Three fractions add together to give one fifth.
If all the question marks represent the same number, what is that number?
What if all the question marks represent different numbers?
Topics: Starter  Fractions  Investigations
How did you use this starter? Can you suggest
how teachers could present or develop this resource? Do you have any comments? It is always useful to receive
feedback and helps make this free resource even more useful for Maths teachers anywhere in the world.
Click here to enter your comments.
If you don't have the time to provide feedback we'd really appreciate it if you could give this page a score! We are constantly improving and adding to these starters so it would be really helpful to know which ones are most useful. Simply click on a button below:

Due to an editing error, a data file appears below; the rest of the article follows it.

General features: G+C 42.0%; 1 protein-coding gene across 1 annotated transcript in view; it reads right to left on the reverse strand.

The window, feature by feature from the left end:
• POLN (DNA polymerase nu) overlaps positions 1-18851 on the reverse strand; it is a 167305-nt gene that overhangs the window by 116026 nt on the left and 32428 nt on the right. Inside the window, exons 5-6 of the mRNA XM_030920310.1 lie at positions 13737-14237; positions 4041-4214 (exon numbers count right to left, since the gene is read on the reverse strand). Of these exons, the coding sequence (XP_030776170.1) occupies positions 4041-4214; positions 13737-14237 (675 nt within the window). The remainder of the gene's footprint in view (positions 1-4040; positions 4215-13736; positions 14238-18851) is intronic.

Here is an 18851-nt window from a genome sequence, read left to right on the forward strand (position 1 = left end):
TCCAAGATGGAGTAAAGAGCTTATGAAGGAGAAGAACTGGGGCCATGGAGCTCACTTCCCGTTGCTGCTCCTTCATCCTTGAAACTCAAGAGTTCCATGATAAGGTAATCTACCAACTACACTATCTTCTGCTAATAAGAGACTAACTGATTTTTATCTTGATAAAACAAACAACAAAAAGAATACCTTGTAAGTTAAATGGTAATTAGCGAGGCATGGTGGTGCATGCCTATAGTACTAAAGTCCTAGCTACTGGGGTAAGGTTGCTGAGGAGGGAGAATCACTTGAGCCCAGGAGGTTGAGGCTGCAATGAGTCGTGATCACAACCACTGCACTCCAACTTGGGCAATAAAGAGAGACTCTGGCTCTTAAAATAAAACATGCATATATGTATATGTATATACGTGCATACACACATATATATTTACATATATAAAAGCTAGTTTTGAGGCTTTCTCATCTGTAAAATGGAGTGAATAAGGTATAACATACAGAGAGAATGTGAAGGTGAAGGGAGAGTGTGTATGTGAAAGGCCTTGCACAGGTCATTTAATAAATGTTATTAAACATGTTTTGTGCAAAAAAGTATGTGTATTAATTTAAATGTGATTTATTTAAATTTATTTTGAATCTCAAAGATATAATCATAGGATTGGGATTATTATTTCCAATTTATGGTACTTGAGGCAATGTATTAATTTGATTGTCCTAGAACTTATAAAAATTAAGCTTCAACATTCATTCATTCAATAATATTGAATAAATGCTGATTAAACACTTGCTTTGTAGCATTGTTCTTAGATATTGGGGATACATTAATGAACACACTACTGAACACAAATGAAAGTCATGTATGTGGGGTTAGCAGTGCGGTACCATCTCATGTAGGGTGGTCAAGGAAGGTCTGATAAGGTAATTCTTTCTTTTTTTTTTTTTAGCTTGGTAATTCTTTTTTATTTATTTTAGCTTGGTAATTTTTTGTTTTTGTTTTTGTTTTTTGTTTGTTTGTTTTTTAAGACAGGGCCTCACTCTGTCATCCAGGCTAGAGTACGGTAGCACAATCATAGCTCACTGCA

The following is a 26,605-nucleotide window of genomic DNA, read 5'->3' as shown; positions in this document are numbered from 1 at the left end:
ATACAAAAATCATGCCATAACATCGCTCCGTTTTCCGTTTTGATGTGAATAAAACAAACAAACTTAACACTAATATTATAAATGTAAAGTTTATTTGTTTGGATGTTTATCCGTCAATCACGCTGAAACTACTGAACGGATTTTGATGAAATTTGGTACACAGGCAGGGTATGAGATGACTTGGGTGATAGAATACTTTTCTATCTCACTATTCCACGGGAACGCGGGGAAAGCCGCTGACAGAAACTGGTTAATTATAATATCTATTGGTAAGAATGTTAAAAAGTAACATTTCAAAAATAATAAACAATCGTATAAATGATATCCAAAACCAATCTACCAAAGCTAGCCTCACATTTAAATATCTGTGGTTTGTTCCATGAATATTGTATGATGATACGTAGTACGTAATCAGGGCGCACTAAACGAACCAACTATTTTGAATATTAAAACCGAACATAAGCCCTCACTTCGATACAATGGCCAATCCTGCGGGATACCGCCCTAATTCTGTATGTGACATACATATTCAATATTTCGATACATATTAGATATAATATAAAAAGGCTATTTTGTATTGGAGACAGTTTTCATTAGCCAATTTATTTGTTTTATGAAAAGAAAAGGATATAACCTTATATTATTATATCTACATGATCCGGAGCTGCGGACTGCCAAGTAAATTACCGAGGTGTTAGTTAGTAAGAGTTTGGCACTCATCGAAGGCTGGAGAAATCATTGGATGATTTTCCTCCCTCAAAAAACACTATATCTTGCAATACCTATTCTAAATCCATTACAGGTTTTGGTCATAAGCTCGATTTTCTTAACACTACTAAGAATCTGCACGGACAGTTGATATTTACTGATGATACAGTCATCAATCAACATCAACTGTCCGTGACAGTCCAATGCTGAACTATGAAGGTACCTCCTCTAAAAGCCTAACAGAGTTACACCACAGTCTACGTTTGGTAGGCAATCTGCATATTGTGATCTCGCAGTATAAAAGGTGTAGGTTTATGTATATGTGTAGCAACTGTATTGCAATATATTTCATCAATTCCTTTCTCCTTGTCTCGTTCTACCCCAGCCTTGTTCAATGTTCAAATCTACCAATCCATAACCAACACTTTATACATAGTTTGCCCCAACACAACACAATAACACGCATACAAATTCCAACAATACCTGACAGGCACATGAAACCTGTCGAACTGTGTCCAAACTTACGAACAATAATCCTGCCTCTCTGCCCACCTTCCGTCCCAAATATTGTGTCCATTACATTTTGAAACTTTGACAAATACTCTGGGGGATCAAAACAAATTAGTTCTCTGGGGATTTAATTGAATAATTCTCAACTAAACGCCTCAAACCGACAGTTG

This starter has scored a mean of 3.1 out of 5 based on 503 votes.
Previous Day  This starter is for 31 May  Next Day
Sign in to your Transum subscription account to see the answers
See also the Starter called One Ninth and a related GCSE question.
Your access to the majority of the Transum resources continues to be free but you can help support the continued growth of the website by doing your Amazon shopping using the links on this page. Below is an Amazon search box and some items chosen and recommended by Transum Mathematics to get you started.
Teacher, do your students have
access to computers? 

Here a concise URL for a version of this page without the comments.
Here is the URL which will take them to a related student activity.
Show students how to create fractions in MS Word:
From the 'Insert' menu choose 'Object' then 'Microsoft Equation'
It's even easier with "Math Input Panel" which comes with Windows 7.
In Word 2013 you can find the equation editor in the Insert tab.
What is unique about this fraction sum?